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Plymouth Congregational Church
Described in 1917 as a “beautiful modern church of pure Spanish architecture,” the Union Congregational Church, as it was then known, was considered an early high point of Coral Gables founder George Merrick’s architectural contributions to the city. The project began as an idea in 1915 for a church, Sunday school, and parsonage building on the site to be constructed at a cost of $17,500.
The one-story structure features three doorways and two bell towers on its main facade. The oversized central doorway is semicircular, with stone pilasters on either side supporting an entablature. Above this door is a niche with a broken pediment above. Smaller doors are at either end of the main facade, and lead to side loggias, where evenly spaced posts support the eaves extending from the gabled roof. The two bell towers are capped with stone finials and are separated by a scalloped parapet, also topped with stone finials. Large scrolls connect the central, higher portion of the facade to the lower side ends. Exterior and interior walls are built of native oolitic limestone. The interior of the aisled nave is illuminated by French doors with large, semicircular transoms above, all with diamond-shaped panes.
William John Matheson, an industrialist and founder of Matheson Hammock Park, recommended his fellow New York Yacht Club member, the architect Clinton MacKenzie, to design the project, which opened to the public for its first service on Sunday, December 2, 1917. A native New Yorker, MacKenzie had trained at the Stevens Institute, Columbia University, and the Ecole des Beaux-Arts in Paris. In 1920, he wrote Industrial Housing, and spent much of his time working on the design of model industrial cities. According to his obituary in The New York Times, MacKenzie specialized in industrial housing, having spent much of the later part of his career working on the development of Kingsport, Tennessee. MacKenzie’s plans for the Plymouth Congregational Church reflect a remarkable attention to details and a very matter-of-fact scheme that, in the hands of the carpenter/builder John V. Bond and the Spanish master stonemason Felix Rebom, resulted in well-crafted structure of great simplicity and beauty. In fact, when it was first built, the church was referred to as being modern in style.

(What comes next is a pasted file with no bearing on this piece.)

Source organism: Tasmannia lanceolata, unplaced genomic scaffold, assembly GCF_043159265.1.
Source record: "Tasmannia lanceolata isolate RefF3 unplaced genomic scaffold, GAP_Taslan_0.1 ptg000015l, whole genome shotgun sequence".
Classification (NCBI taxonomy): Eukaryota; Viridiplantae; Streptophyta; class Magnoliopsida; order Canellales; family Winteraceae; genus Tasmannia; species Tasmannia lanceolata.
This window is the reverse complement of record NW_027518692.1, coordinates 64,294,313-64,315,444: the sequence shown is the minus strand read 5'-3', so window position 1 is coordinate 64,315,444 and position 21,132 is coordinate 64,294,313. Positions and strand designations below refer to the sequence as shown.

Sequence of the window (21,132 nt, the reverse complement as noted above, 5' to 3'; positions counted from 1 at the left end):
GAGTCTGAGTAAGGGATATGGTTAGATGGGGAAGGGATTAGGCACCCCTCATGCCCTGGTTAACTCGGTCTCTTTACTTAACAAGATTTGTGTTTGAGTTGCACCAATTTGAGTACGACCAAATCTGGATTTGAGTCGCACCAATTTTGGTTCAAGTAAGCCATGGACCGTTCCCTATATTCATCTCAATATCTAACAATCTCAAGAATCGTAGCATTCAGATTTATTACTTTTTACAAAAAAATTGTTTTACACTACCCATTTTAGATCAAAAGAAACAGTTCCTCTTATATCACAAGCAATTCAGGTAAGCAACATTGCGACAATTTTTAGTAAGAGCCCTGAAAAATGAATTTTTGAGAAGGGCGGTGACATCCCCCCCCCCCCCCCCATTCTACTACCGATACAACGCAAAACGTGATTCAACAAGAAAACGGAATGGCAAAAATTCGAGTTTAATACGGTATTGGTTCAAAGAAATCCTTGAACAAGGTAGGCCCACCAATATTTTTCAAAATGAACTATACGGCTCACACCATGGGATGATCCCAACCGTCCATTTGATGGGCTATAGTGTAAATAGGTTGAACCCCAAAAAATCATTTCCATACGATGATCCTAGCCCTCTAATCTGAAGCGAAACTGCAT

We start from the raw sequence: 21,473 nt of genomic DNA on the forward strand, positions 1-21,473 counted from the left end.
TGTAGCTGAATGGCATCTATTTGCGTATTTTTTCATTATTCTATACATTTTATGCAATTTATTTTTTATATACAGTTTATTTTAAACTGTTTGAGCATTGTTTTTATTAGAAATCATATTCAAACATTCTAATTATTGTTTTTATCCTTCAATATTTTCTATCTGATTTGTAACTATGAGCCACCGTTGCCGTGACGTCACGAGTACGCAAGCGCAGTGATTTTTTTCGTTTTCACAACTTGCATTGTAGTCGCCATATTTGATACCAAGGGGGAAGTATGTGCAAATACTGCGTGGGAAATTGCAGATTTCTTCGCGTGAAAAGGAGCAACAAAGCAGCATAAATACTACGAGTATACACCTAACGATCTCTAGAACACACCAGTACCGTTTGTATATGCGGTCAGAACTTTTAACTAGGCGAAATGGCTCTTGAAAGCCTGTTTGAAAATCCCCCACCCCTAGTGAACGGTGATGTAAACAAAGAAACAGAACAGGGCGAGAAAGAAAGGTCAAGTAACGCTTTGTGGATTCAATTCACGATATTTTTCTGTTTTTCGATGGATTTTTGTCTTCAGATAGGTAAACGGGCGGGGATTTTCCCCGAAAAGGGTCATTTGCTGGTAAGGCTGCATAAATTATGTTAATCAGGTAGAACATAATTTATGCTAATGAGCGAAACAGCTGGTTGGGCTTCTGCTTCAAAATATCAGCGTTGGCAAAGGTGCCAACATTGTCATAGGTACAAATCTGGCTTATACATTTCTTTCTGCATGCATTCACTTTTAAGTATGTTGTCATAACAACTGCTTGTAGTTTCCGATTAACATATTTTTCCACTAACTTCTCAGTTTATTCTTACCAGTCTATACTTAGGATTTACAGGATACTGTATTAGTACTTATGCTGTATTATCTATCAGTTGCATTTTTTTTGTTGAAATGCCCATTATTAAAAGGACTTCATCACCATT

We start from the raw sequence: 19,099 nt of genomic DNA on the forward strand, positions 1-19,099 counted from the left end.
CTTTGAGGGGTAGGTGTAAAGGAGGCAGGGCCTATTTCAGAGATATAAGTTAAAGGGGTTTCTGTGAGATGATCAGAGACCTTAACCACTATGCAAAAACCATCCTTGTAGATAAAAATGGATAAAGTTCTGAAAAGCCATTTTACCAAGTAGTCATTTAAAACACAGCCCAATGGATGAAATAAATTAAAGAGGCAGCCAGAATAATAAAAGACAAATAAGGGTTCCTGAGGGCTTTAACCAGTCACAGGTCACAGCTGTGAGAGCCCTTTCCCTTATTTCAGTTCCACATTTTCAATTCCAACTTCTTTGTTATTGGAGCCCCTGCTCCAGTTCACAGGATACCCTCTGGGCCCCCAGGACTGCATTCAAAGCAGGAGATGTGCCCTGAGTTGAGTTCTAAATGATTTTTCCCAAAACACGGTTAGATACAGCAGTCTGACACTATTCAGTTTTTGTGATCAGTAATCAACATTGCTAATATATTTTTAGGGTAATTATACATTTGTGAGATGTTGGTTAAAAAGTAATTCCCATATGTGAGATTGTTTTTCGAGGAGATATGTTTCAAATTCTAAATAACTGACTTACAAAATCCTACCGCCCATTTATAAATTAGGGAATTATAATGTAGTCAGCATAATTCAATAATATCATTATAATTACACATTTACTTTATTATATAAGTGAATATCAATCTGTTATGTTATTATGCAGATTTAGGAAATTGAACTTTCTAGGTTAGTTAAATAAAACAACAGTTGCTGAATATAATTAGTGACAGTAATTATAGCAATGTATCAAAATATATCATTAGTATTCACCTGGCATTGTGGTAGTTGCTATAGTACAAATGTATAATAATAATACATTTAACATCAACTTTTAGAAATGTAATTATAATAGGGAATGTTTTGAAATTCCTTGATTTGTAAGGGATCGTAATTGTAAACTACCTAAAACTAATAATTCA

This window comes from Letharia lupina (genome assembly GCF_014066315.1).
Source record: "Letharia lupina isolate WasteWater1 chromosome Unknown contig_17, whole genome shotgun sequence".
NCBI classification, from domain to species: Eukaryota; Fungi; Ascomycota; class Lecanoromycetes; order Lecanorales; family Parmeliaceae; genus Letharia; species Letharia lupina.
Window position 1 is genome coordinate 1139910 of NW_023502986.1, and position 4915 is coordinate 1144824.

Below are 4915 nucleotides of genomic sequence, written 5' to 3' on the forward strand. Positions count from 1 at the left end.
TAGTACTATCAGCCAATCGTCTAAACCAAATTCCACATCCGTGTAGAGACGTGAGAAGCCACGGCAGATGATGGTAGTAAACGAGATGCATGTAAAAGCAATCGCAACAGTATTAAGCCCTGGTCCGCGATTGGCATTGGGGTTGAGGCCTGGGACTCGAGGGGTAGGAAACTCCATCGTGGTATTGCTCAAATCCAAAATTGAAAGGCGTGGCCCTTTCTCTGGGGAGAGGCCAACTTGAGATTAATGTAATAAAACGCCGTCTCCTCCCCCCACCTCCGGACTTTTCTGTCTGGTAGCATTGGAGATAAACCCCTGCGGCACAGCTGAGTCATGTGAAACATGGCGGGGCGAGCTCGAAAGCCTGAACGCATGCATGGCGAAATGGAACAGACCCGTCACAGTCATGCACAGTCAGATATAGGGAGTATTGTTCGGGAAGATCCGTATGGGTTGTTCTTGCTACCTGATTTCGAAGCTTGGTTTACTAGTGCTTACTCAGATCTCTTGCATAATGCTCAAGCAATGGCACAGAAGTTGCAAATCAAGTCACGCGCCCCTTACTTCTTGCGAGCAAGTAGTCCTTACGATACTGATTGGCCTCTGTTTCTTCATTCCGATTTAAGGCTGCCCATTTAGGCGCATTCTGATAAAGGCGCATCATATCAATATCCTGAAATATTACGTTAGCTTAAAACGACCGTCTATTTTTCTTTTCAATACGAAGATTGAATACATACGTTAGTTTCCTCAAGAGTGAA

The growth of the church led to a series of modifications and additions. At some point in the late 1920s, the original front doors to the sanctuary were replaced with an antique set featuring a cat door. Early reports claimed that these antique doors had been imported from an ancient monastery in Mexico. Inexplicably, later claims stated that they were from a monastery in the Pyrenees. In 1953, a $100,000 addition changed the plan to a cross-shaped design, increasing the church’s seating capacity from 250 to 750 people. By 1959, architect Robert Law Weed had been hired to add Fellowship Hall and Sunday school buildings and the campus took the form it has today.
“Church Beautiful at Coconut Grove.” Miami Herald, April 14, 1919.
Metropolitan Dade County Office of Community and Economic Development, Historic Preservation Division. From Wilderness to Metropolis: The History and Architecture of Dade County, Florida 1825–1945. Miami, FL: Metropolitan Dade County, 1982.
Nepomechie, Marilys. Building Paradise: An Architectural Guide to the Magic City.Miami, FL: AIA Miami, 2010.
“New Church at Coco’nut Grove Dedicated.” Miami Herald, February 11, 1918.
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